• Oct 29 1915 – WWI: Jane Addams Writes to Woodrow Wilson about Dangers Of Preparing for War » Addams, the celebrated founder of Hull House, a social settlement that served as a welfare agency for needy families in Chicago, had also become a leading international voice for peace and the chairwoman of the Women’s Peace Party. In April 1915, she attended the International Congress of Women at The Hague in the Netherlands, an assemblage of women from around the world, including the belligerent nations, who advocated a non-violent method of conflict resolution. Disturbed by Wilson’s call for increased military preparedness, Addams wrote to the president in the name of the Women’s Peace Party.

Above all, Addams expressed concern that the rich, powerful U.S. was setting an example for other, poorer nations, who would feel compelled to increase their own preparedness and move the world ever further from the ideal of peace and international cooperation. “At this crisis of the world, to establish a ‘citizen soldiery’ and enormously to increase our fighting equipment would inevitably make all other nations fear instead of trust us,” Adams argued. “It has been the proud hope of American citizens who love their kind, a hope nobly expressed in some of your own messages, that to the United States might be granted the unique privilege not only of helping the war-worn world to a lasting peace, but of aiding toward a gradual and proportional lessening of that vast burden of armament which has crushed to poverty the people of the old world.”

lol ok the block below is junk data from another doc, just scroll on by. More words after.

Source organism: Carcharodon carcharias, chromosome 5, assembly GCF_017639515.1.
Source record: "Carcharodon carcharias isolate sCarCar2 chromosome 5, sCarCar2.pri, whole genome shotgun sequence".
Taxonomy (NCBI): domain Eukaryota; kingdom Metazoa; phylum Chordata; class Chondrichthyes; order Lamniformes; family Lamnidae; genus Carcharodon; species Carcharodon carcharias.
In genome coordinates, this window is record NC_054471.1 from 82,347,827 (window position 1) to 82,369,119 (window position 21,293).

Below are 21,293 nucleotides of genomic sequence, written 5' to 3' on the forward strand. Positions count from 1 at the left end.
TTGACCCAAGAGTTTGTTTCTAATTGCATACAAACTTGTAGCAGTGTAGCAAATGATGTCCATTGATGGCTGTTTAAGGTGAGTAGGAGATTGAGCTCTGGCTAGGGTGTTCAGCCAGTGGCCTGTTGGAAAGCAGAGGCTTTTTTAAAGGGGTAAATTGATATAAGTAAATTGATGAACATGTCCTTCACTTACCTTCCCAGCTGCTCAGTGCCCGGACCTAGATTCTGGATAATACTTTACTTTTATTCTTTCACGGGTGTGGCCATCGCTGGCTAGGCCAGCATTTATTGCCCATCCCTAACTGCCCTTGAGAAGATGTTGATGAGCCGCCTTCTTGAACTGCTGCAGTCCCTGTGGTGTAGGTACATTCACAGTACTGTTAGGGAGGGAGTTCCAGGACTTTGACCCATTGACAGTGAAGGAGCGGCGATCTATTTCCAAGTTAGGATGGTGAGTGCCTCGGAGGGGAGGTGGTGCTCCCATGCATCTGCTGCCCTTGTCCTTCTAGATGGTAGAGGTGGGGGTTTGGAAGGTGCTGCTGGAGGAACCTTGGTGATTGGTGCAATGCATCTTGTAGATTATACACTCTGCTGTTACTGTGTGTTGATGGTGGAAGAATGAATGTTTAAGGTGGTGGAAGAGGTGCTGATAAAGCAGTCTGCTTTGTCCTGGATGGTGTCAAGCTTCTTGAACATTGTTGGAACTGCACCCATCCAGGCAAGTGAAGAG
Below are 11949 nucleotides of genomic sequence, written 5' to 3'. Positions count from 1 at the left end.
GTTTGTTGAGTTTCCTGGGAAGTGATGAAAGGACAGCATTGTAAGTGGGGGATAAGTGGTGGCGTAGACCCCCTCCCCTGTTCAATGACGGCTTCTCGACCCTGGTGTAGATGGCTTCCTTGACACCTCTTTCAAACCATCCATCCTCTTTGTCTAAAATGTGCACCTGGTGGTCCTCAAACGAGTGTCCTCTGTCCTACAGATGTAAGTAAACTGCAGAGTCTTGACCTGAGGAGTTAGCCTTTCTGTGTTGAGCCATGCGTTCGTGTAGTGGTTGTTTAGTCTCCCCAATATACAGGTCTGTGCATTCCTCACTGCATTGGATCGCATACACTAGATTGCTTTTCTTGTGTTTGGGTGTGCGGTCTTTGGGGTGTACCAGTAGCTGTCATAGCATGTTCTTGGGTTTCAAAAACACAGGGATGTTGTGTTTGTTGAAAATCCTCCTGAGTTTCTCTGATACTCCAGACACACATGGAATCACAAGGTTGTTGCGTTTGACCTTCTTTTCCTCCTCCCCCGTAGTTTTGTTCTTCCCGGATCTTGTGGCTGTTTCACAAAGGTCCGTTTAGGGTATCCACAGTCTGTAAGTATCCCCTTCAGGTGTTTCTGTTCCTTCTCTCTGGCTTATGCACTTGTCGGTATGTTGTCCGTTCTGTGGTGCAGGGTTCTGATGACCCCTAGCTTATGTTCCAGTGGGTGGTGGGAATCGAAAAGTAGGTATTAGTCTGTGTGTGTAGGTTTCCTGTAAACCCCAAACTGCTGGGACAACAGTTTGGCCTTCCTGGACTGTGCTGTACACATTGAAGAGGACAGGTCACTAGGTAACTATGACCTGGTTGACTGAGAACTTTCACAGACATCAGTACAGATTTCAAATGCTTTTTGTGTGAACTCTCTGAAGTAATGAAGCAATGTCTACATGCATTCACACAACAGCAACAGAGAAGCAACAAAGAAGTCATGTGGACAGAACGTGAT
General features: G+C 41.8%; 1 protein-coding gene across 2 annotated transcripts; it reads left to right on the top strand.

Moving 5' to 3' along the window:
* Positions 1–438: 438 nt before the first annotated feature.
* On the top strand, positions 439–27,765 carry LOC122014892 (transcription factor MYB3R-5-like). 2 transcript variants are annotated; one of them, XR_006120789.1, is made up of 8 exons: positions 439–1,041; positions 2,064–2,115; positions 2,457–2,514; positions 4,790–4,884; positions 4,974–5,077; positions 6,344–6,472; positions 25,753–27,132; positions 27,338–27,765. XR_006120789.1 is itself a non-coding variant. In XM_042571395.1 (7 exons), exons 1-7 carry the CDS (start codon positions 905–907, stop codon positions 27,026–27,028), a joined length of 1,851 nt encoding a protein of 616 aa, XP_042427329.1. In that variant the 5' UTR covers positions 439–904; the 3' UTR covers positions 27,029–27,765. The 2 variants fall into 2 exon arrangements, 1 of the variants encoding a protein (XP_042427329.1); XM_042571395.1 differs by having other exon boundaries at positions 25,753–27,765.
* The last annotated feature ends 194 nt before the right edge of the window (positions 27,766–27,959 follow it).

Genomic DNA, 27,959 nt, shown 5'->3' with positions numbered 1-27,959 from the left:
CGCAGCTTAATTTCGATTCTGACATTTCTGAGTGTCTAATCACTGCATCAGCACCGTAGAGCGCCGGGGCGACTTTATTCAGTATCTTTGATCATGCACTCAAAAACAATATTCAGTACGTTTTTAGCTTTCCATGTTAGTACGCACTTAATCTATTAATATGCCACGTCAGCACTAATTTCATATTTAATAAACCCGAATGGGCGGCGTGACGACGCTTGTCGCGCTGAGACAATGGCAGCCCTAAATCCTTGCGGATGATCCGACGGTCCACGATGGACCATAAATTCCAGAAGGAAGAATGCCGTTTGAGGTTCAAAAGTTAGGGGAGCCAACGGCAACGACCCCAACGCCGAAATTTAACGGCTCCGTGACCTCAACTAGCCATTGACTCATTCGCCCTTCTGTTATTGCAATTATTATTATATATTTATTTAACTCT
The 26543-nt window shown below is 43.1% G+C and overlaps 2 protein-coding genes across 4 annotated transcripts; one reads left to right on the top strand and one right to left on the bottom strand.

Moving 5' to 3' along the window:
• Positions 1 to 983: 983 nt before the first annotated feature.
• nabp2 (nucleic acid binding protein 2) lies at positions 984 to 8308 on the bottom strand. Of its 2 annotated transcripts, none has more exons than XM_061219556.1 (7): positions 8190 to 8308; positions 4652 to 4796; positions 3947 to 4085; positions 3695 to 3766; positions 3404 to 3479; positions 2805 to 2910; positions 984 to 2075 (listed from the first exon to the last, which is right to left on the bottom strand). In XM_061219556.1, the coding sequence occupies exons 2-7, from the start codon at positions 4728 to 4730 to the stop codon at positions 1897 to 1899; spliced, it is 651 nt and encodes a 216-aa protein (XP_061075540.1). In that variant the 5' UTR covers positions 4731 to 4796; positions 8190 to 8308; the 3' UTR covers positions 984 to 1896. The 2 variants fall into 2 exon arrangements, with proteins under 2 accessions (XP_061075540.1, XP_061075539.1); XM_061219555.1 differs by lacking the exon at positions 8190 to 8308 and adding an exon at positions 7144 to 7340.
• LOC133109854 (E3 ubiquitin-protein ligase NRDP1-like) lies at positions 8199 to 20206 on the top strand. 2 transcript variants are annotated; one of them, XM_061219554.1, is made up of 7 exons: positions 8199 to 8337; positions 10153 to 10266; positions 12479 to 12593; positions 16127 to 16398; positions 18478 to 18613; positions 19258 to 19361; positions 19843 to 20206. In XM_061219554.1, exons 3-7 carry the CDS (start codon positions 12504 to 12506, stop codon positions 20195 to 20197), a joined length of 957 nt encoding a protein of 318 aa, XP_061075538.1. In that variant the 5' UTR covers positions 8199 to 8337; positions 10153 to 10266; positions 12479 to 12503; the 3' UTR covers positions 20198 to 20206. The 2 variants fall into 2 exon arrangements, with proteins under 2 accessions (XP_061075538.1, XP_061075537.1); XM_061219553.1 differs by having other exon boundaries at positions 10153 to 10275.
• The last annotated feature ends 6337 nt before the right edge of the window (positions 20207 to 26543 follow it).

• Oct 29 1940 –WW2 Era: Secretary of War Henry L Stimson draws the 1st number – #158 – in the 1st peacetime military draft in US history
  • Oct 29 1941 – Holocaust: Lithuania, Soviet and German Involvement » Between 1920 and 1940, Kaunas (Kovno) was Lithuania’s capital and largest city. It had a Jewish population of 35,000 to 40,000, about one-fourth of the city’s total population. Jews were concentrated in the city’s commercial, artisan, and professional sectors. Kaunas was also a center of Jewish learning. The yeshiva in Slobodka, an impoverished district of the city, was one of Europe’s most prestigious institutions of higher Jewish learning, with a rich and varied Jewish culture. The city had almost 100 Jewish organizations, 40 synagogues, many Yiddish schools, 4 Hebrew high schools, a Jewish hospital, and scores of Jewish-owned businesses. It was also an important Zionist center.